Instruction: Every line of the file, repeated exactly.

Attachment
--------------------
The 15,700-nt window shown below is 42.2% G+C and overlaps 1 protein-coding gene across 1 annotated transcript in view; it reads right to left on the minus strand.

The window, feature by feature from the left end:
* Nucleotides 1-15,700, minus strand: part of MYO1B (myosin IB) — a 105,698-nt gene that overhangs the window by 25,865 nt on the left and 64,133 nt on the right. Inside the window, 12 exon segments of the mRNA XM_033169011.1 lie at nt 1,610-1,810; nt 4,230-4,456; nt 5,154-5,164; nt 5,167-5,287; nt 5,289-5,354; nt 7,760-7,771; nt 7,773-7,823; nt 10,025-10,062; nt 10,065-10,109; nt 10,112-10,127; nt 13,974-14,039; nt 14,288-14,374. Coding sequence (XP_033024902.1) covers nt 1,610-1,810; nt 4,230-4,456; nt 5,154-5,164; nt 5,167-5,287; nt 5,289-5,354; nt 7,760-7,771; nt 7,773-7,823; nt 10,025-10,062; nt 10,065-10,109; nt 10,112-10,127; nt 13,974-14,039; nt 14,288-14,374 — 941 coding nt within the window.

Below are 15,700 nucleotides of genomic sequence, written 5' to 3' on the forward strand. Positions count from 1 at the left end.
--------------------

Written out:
The 15,700-nt window shown below is 42.2% G+C and overlaps 1 protein-coding gene across 1 annotated transcript in view; it reads right to left on the minus strand.

The window, feature by feature from the left end:
* Nucleotides 1-15,700, minus strand: part of MYO1B (myosin IB) — a 105,698-nt gene that overhangs the window by 25,865 nt on the left and 64,133 nt on the right. Inside the window, 12 exon segments of the mRNA XM_033169011.1 lie at nt 1,610-1,810; nt 4,230-4,456; nt 5,154-5,164; nt 5,167-5,287; nt 5,289-5,354; nt 7,760-7,771; nt 7,773-7,823; nt 10,025-10,062; nt 10,065-10,109; nt 10,112-10,127; nt 13,974-14,039; nt 14,288-14,374. Coding sequence (XP_033024902.1) covers nt 1,610-1,810; nt 4,230-4,456; nt 5,154-5,164; nt 5,167-5,287; nt 5,289-5,354; nt 7,760-7,771; nt 7,773-7,823; nt 10,025-10,062; nt 10,065-10,109; nt 10,112-10,127; nt 13,974-14,039; nt 14,288-14,374 — 941 coding nt within the window.

Below are 15,700 nucleotides of genomic sequence, written 5' to 3' on the forward strand. Positions count from 1 at the left end.